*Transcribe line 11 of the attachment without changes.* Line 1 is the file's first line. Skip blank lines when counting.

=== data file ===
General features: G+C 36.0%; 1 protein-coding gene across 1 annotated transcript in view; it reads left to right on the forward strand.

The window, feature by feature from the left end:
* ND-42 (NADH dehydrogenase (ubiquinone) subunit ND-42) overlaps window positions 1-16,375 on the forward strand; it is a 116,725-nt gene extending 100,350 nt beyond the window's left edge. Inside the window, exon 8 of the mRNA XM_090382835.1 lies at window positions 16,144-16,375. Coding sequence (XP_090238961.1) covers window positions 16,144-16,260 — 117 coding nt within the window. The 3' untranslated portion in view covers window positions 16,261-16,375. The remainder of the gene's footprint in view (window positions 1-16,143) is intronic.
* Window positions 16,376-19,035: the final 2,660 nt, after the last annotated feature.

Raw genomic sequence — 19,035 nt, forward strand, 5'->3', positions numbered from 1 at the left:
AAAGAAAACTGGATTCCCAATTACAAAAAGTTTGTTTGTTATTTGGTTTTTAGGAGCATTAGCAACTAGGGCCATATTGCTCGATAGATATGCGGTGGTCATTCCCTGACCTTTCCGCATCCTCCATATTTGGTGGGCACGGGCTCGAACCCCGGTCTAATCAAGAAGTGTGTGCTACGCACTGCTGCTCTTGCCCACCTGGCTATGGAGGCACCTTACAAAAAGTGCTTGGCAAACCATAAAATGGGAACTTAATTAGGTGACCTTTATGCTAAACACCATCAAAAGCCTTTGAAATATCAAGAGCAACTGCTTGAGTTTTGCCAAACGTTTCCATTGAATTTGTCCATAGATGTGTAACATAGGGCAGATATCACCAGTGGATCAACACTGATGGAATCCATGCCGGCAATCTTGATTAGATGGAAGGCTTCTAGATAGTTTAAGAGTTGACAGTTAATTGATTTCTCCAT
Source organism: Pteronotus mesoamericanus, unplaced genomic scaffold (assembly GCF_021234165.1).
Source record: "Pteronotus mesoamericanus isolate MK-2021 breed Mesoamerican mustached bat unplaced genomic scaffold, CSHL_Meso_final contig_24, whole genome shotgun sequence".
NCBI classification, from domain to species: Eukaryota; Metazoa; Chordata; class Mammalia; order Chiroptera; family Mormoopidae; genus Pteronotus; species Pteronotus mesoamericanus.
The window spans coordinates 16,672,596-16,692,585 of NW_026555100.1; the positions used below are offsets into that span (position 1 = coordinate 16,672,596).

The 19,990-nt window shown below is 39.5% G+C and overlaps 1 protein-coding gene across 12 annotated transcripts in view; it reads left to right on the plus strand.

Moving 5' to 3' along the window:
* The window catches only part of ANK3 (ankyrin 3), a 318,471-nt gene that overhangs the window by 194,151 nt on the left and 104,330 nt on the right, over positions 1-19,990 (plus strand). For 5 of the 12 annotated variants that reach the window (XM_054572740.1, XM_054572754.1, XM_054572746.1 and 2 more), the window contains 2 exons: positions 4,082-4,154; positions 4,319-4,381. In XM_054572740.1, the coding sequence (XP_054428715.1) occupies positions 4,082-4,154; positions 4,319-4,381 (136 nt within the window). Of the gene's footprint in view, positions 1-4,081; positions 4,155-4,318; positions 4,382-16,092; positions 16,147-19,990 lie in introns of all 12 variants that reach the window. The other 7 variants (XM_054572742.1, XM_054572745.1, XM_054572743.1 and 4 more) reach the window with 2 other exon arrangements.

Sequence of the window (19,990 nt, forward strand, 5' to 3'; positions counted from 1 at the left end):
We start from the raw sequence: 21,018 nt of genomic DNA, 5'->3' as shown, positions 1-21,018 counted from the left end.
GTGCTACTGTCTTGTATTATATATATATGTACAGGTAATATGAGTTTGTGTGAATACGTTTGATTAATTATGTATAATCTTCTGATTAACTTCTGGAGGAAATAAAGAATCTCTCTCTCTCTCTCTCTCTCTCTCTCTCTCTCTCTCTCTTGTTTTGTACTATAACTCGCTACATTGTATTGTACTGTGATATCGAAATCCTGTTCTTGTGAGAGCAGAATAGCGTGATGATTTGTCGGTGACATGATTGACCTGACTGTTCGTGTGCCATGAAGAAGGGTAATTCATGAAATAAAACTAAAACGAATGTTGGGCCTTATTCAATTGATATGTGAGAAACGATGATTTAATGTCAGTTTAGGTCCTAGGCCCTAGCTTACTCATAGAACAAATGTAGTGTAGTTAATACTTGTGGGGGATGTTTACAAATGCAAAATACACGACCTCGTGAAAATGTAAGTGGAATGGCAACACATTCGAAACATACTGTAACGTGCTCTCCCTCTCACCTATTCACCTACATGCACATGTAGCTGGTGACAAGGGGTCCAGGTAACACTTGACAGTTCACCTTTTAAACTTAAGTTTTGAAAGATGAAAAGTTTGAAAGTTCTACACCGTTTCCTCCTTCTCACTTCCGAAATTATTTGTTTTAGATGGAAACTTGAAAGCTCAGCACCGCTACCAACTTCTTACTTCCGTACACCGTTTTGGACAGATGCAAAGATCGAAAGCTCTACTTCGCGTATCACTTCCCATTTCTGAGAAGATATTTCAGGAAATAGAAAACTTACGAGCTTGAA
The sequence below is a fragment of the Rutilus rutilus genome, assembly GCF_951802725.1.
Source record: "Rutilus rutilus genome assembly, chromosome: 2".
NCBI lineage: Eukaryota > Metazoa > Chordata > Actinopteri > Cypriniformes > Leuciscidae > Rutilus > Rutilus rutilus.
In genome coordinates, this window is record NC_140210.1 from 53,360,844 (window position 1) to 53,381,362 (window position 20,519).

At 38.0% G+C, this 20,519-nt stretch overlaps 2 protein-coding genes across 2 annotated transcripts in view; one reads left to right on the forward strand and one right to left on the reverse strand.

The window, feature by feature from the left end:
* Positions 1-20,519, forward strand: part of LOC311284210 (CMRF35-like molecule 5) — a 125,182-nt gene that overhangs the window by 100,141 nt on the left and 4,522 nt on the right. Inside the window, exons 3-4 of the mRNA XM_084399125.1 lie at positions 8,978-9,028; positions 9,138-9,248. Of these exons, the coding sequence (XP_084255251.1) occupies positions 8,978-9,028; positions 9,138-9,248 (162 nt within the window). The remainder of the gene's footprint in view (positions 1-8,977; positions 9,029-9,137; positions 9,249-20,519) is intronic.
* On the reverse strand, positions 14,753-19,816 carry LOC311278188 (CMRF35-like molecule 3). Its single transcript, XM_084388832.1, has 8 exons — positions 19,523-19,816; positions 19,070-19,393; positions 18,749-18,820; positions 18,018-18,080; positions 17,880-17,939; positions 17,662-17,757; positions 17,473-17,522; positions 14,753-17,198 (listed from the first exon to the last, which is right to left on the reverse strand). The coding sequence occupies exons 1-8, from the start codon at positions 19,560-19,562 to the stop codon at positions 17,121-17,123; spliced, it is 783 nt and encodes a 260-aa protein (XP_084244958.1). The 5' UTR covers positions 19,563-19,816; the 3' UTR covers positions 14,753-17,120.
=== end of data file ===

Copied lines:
The 19,990-nt window shown below is 39.5% G+C and overlaps 1 protein-coding gene across 12 annotated transcripts in view; it reads left to right on the plus strand.